Doing that exercise for ourselves, writing those things down, and challenging ourselves to say, “This is where we are currently, but this is what could actually happen. What do I need to do to get there?” Just that exercise is almost like tilling the ground, to be able to get your eyes out of your current situation or where things are at and looking toward something you want to see happen that could actually change how you’re viewing your current situation. That kind of fosters gratitude.
Courtney: I just think that question, “What does this make possible?” is so key. And here’s the trigger word. If you find yourself saying, “We could never [blah, blah, blah]” or “That will never work,” that’s where you need to pause, like, red flag, and ask yourself, “Okay. Well, what would it take to make this possible?” That illustrates these two mindsets. One is like, “Never. It’s not going to happen. There’s no way it could be better than it is now,” and the other one says, “Okay. Actually, there is a future. What would it take to make this possible?”
Verbs: It is important to acknowledge there are going to be some things you don’t have the ability to do that with. There are some things that are just kind of landlocked, but there are also probably more things than you think that are available for you to do this process.
Courtney: Right. Like my professional tennis career.
Verbs: Exactly. It’s landlocked for now…until you have that baby. Then you can start that.
Courtney: For sure. Since I can’t even take a walk down the street…yeah, probably not going to happen right now. But I really believe in that question. It’s such a great one. If you’re one of those people who likes to write quotes and stick them up places, that is such a great one to have visible. Maybe write it in your planner today.
Verbs: That’s great. I love the fact that gratitude can actually help us cultivate an abundance mindset because it helps us switch from focusing on what we don’t have to what we do have. When we’re grateful for what we have, we’re more likely to think in terms of abundance and not scarcity. So, that was the second reason: gratitude creates an abundance mindset. The third reason: gratitude keeps us connected. I love this one, but I’m going to let you start, Courtney.
Courtney: Well, when we are grateful, it becomes really clear that we couldn’t have done it alone. When we look back, we’re like, “Yeah. I’m so grateful for that, but I wasn’t in that boat alone paddling along.” It gives you the sense of knowing, “Challenging? Yes. But I was never left by myself to figure that out.”
Verbs: One thing about this past year is the playing field was leveled in all sorts of ways as far as everybody being in a state of uncertainty, not knowing what the economy or their job or their career was going to look like. Once everything was shut down, everybody was kind of in the same position. That established a moment of what you mentioned earlier, just empathy with each other, knowing, “Hey, everybody has it rough right now, because nobody actually knows what’s about to happen next.”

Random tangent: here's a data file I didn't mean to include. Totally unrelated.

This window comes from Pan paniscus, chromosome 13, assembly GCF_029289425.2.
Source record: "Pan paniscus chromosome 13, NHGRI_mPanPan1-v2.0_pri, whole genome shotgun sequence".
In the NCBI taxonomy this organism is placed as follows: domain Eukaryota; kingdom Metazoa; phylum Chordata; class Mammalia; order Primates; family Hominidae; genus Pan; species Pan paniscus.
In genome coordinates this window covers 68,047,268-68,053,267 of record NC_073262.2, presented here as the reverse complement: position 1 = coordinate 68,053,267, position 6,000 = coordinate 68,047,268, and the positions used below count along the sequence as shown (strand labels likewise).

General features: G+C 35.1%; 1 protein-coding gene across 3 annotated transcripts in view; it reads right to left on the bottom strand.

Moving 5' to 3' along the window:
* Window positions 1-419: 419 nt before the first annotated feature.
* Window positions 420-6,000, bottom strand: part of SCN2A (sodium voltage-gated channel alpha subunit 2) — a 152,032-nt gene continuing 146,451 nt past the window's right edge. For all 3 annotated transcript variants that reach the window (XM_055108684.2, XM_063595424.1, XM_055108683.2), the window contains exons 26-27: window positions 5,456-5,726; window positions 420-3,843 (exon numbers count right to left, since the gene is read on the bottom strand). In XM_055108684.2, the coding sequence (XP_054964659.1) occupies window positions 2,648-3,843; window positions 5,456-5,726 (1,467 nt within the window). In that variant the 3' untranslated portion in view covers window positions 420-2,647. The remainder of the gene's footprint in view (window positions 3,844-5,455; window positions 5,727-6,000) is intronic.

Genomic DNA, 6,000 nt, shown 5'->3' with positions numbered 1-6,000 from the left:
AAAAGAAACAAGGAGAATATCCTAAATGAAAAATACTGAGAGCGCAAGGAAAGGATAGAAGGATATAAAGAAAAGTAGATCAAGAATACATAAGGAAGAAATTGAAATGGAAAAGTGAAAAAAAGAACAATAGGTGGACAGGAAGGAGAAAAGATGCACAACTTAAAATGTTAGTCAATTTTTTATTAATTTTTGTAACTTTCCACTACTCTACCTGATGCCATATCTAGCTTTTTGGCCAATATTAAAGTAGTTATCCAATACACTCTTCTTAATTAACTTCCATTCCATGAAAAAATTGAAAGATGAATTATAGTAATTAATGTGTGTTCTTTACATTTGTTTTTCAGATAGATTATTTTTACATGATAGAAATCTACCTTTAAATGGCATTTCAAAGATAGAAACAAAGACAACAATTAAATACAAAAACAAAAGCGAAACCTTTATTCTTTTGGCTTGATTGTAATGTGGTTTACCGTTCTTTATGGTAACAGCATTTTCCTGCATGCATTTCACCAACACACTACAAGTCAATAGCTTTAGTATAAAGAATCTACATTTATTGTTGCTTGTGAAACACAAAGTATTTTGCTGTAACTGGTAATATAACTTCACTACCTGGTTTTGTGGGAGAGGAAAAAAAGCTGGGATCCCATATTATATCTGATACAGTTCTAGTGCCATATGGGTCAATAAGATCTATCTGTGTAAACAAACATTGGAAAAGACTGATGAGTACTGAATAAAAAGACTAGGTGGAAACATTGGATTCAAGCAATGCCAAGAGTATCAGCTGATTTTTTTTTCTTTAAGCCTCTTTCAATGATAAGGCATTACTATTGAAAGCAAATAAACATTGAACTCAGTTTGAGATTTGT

Just the connections that were made, whether it was over Zoom or FaceTime, or what have you… I think that actually made us want to connect more, knowing we didn’t have the normal access to friends and family and that sort of thing. I love the fact that there was extra effort to either generate or maintain connections between people during this past year.
Courtney: I already mentioned that this year I’ve been really grateful for the time with my daughter, and I am curious to ask you how you have seen gratitude impact your most important relationships this year.
Verbs: For me, just knowing there are relationships I hadn’t really had the time I would want to continue to foster and grow and, really, a time of reconnection. For me, that looked like friends I either grew up with who I’m still connected to, going back and just doing… You know, everybody is kind of doing check-ins now, sending a text to say, “Hey, we haven’t spoken in a while. Just wanted to check in and see how you’re doing.” You know, friends that because of life beyond 2020, you just hadn’t had the time to do a deep connection time with.
So, I’ve been grateful with reconnecting on those types of relationships, friends I either grew up with… You know, we used to do music, so I had a group of guys. We were always on the road, so there’s a whole segment of life that we get to go back and laugh and joke and run through memories together. So, I’ve been grateful for those reconnections.
Courtney: That’s awesome. I feel like there has been a lot of that this year especially, and just the time to slow down and discover some of those relationships you had kind of…not neglected, but just because things are busy normally. So, that is one of the great things about 2020.
Verbs: Another important thing here, going back to what we mentioned in the first reason, is when we’re able to identify those areas of gratitude in our own lives and not feel shameful about “Well, I had something good happen in 2020; here’s what it was,” again, it helps other people become hopeful as well.
We kind of become agents of hope when we share those areas of gratitude, because it gives somebody else an opportunity to say, “Okay. This is somebody I’m close with. They’ve had a breakthrough or an eye-opening moment or a shift in their perspective of what’s happening right now, and it’s positive. I think I could do that too.”
Courtney: It’s so important, because most of the things we’re consuming right now from the media are really hard and heavy. You can get in that cycle… Honestly, it’s one of the reasons I got off social media this summer. It was not helping me at all. It’s hard to find the light when you’re stuck in… What I was feeding myself was not great. But I do think it’s so important to be grateful for each other, to rejoice in other people’s successes and what has gone really well this year. Being able to acknowledge those and celebrate them together is really key.